Demand is main uncertainty but probably not enough to break OPEC+ strategy in 2024

Good recovery last week. Mostly sideways this morning. Brent crude gained 2.4% last week with a close of USD 83.55/b with most of this gain being a recovery of the 2.5% decline on Friday 23 Feb. This morning Brent is inching up 0.2% to USD 83.7/b with support from news that OPEC+ will keep production curbs in place to end of June this year.

Bjarne Schieldrop, Chief analyst commodities, SEB

Two sell-offs so far this year but inching higher cent by cent since mid-Feb. Brent crude sold off to USD 74.79/b in early January and then another sell-off in early February to USD 76.62/b (both intraday lows). Since mid-February however Brent crude has moved gradually higher, inch by inch or cent, by cent more correctly.

A range of factors has supported Brent crude’s gradual move higher. This gradual move higher has been underpinned by residing fear for a US hard landing (and a global recession), a steady course by OPEC+ sticking to ”price over volume” strategy, stronger confidence that US shale oil production will go sideways most of the year with a US total hydrocarbon liquids growth from Q4-23 to Q4-24 of only 0.1 m b/d YoY and not the least total US crude and products inventories incl. SPR ticking lower rather than higher. The latter element here indicates a total, global supply/demand balance in slight deficit which again reflects that cuts by OPEC+ have been sufficient so far.

Three main elements of uncertainties for 2024 are:

1) US shale oil growing more or less than current sideways expectations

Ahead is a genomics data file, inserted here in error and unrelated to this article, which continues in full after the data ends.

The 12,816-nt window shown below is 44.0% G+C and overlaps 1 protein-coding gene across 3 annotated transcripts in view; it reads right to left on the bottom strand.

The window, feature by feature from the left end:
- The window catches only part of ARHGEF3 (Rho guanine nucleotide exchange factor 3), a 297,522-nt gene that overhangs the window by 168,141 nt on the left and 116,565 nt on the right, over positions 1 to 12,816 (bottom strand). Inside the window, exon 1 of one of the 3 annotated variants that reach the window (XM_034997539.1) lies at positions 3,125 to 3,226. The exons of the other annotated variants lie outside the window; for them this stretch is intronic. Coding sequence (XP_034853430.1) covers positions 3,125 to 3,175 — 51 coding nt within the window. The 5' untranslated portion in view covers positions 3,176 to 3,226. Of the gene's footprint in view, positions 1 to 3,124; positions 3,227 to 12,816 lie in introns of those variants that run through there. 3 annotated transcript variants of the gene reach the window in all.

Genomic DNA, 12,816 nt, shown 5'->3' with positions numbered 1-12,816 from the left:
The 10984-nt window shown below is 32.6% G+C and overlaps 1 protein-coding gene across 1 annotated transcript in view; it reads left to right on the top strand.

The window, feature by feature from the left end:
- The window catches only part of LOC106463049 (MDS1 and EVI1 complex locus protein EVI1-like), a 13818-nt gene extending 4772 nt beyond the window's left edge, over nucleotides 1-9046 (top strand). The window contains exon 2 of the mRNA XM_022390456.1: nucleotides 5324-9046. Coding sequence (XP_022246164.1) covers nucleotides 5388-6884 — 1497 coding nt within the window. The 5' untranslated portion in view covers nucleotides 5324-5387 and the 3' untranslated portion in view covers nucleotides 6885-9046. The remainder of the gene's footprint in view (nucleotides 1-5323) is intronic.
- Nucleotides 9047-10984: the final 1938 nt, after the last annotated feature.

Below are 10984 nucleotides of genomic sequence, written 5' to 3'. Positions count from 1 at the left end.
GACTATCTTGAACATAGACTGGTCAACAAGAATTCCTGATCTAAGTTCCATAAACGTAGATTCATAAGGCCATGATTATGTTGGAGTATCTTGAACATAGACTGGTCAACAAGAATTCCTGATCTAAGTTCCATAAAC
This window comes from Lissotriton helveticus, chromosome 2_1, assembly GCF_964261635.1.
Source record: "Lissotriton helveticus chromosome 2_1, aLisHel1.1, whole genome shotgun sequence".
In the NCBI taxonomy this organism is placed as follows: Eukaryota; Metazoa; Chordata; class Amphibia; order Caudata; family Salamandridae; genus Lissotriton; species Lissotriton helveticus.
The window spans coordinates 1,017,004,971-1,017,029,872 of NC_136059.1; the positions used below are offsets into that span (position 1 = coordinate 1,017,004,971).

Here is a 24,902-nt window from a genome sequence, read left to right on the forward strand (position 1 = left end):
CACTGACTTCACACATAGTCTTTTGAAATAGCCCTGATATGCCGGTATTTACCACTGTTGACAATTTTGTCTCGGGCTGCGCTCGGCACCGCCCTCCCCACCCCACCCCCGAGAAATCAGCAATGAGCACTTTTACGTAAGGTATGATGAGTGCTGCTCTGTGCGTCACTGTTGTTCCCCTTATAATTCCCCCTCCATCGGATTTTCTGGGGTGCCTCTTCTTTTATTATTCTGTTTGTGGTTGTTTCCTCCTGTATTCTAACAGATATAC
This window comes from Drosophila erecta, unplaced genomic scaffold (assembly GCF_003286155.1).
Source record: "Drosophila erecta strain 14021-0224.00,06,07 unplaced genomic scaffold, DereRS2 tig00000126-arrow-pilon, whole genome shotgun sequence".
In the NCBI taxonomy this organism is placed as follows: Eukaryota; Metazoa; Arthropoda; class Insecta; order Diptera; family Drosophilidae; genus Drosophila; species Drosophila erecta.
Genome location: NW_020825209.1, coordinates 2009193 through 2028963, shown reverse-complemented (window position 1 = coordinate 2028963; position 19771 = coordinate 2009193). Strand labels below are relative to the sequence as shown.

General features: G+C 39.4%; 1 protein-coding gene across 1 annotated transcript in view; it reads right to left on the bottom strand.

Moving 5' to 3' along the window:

2) Global oil demand growing more or less than current expectations
3) Tighter or looser enforcement of US sanctions towards Russia. But Biden won’t enforce the oil price into a spike ahead of the election though. 

1) Is both a bull and a bear risk. It could go both ways. There is also a risk that US shale oil declines in 2024
2) Could also go both ways, though we tilt to the bear risk side on this  as politics around the world increasingly is protectionist and thus growth-negative 
3) This point goes hand in hand with 1). If US shale oil supply grows more than expected then US administration will likely enforce sanctions towards Russia harder. But also the other way around if US shale oil production disappoint and declines. So 1) and 3) should partially be balancing forces rather than risk of double up in either direction

That leaves us with main risk in 2024 being 2), demand. But to really sink the oil price to a crash the demand weakness must be so bad that OPEC+ actually switches strategy to ”volume over price” and allows the oil price to crash. This seems unlikely unless we get a sharp, global economic slowdown/recession.

So back to the boring market outlook: Sideways at USD 85/b for 2024. But markets are normally never boring for very long. So some surprises will come along the way for sure anyhow.

Brent crude 1mth contract inching higher cent by cent since mid-Feb

Source: Blbrg graph

Total US crude and products incl. SPR declining reflecting a global supply/demand balance in slight deficit.

Source: SEB calculations and graph, Blbrg data, EIA data

US commercial crude and product stocks below normal and below last year

Source:  SEB calculations and graph, Blbrg data, EIA data

US commercial crude and product stocks vs. the 2015-19 average. Still very low mid-dist stocks

Source:  SEB calculations and graph, Blbrg data, EIA data

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